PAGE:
Leading Museums, Museum Leaders

DCMS outlines (A) New Approach

Geraldine Kendall Adams, DCMS outlines new approach to valuing culture and heritage, Museums Association, 29 January 2021

Research programme aims to help sector make stronger business case for investment.

An ambitious programme of research launched by the Department for Digital, Culture, Media and Sport (DCMS) aims to better articulate the value of culture and heritage to society.

The new Culture and Heritage Capital Programme will develop a more formal, standardised approach to valuing culture and heritage assets in England, using a range of “novel and complex” valuation methods.

It will provide sector-specific evidence of public benefit and impact – similar to that which is already available for sectors such as crime and health – to help guide spending decisions on culture and heritage for both public sector and private investors.

The programme will complement the Social Cost Benefit Analysis set out in the Treasury’s 2018 Green Book, which recommended that non-market goods like culture be valued in monetary terms. The book provides guidance on how to appraise and evaluate policies, programmes and projects.

As part of the programme, DCMS has published a decision-making framework that is designed to be used and understood by people who do not have prior knowledge of the culture and heritage sectors or valuation methods, including internal decision-makers and external stakeholders. The framework will be updated as work on the programme progresses.

The programme will be overseen by an advisory board chaired by Neil Mendoza, commissioner of the government’s post-Covid strategy for cultural recovery and renewal and author of the 2017 Mendoza review of museums in England.

“We need to make sustainable, evidence-based decisions so we can preserve cultural venues and sites while enabling people to enjoy them,” said Mendoza. “These new economic tools will make an important contribution to how we measure the value of culture and heritage.”

DCMS has also published a Rapid Evidence Assessment that provides an overview of the current literature valuing culture and heritage assets. It identifies studies that align with best practice methods and identifies weaknesses and gaps in existing knowledge.

Over the coming years, the department plans to work with arm’s-length bodies, academia and the wider sector to conduct analysis to support the aims of the programme, which it says will take a cross-disciplinary approach that combines economic methodology with other disciplines such as heritage science.

A number of sector partners, including Arts Council England (ACE), Historic England and the British Film Institute, have produced research reports to coincide with the launch of the programme, showing how much visitors value engagement with culture and heritage.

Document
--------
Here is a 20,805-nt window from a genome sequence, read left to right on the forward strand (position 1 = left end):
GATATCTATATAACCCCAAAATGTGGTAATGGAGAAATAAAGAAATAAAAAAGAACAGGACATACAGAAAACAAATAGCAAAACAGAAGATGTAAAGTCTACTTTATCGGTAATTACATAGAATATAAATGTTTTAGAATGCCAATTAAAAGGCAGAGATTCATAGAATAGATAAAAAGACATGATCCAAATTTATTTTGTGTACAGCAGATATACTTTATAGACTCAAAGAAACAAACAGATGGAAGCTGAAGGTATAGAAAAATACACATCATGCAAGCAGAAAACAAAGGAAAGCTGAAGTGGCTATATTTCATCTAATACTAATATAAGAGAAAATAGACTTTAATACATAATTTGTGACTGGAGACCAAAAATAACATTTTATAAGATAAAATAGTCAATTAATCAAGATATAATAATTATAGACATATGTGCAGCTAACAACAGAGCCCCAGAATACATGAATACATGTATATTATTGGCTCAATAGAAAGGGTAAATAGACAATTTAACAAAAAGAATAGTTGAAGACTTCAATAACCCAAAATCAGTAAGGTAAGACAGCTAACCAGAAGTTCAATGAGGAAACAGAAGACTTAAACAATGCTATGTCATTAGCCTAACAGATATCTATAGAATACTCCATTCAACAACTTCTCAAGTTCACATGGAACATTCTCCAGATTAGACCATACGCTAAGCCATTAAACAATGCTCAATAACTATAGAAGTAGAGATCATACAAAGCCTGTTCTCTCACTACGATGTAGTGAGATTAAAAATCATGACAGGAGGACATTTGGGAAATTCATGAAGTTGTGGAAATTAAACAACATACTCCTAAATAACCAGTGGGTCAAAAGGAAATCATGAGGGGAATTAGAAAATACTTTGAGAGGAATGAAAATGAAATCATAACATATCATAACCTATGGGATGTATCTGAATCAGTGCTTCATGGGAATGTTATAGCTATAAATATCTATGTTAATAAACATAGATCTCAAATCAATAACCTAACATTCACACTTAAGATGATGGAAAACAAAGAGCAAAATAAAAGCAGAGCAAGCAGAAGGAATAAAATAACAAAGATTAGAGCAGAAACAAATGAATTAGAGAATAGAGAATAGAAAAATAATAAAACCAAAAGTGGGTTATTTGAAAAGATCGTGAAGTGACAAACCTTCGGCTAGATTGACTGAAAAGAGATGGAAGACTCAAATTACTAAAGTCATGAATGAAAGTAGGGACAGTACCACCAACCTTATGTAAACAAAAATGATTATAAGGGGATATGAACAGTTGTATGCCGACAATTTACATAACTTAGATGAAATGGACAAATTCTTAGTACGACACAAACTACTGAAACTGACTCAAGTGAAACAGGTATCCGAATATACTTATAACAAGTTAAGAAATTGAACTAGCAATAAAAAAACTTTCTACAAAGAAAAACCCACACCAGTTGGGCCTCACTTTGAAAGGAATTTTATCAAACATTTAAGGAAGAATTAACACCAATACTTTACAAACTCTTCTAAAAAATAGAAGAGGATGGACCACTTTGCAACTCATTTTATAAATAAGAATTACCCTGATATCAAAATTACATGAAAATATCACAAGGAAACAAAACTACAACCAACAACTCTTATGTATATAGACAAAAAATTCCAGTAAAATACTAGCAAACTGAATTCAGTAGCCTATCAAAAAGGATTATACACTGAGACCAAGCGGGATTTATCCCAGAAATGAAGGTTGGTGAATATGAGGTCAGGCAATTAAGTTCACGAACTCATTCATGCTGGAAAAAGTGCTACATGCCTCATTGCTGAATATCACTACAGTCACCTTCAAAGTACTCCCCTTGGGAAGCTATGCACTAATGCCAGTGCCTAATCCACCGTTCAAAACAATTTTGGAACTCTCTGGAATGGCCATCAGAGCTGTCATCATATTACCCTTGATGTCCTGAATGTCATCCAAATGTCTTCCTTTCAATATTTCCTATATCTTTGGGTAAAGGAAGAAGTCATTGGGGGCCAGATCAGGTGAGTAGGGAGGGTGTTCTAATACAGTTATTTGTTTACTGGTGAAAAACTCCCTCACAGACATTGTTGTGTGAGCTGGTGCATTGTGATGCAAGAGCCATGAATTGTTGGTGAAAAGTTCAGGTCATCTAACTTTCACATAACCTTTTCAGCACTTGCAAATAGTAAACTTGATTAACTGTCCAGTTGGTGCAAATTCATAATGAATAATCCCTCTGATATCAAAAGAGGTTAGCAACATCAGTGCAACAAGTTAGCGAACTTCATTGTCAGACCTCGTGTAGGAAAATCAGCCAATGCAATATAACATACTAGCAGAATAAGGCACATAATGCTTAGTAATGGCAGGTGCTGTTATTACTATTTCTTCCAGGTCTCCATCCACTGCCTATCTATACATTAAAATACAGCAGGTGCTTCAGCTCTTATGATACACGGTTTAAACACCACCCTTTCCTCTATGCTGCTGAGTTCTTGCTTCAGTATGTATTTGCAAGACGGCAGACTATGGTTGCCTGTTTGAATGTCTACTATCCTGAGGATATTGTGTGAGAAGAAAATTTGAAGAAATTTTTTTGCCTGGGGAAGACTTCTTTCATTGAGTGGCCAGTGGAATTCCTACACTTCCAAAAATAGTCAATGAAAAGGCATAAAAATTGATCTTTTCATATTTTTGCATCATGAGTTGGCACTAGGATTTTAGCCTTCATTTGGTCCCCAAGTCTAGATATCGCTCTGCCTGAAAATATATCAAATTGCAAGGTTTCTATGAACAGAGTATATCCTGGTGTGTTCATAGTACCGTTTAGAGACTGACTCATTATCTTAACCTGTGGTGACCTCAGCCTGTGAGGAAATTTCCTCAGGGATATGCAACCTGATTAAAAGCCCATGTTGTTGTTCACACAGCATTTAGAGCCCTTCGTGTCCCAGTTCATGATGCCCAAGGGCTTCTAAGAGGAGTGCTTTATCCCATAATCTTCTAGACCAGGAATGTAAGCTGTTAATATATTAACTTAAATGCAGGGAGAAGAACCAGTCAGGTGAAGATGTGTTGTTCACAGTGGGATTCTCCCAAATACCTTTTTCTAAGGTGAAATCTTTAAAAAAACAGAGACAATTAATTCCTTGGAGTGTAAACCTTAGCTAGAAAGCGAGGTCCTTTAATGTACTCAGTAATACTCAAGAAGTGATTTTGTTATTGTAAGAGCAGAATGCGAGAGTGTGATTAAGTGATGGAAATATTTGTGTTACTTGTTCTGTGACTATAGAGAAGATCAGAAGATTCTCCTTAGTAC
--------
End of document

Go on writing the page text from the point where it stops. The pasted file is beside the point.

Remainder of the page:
The arts council’s guidance, How to Quantify the Public Benefit of your Museum using Economic Value, provides an overview and further guidance on a number of techniques that can be used to estimate the total annual public benefit of a museum.

Its research calculated that, in a worked example of a regional museum, the total non-market value was £3.96m, compared to annual operating costs of just under £2m.

ACE chief executive Darren Henley said: “We’ll be working with our cultural organisations to use these tools as they continue to play their part in helping the nation recover from the pandemic.”

Bristol was one of the cities examined in the Historic England report Celuici, Wikimedia Commons.

Historic England’s report, Cultural Heritage Capital and the Value of Place, used the Green Book-endorsed “contingent valuation” method to provide evidence about the value of local heritage sites.

Focusing on heritage sites in eight medium-sized English cities, the research found that local residents are willing to pay an annual voluntary contribution of between £5.73 to £7.80 per household per year towards their local heritage sites.

Historic England chairman Laurie Magnus said: “Developing this framework, long championed by Historic England, is an essential step in establishing a universally recognised standard for measuring the social and economic values of our extensive and dynamic cultural heritage.

“Through ensuring a consistent approach across the cultural and heritage sectors, it will provide an authoritative basis for demonstrating public benefit and impact.”

Council of Australasian Museum Directors, c/o Ms Daryl Karp, Museum of Australian Democracy at Old Parliament House PO Box 3934 Manuka, Australian Capital Territory 2603 Australia, © CAMD 2021
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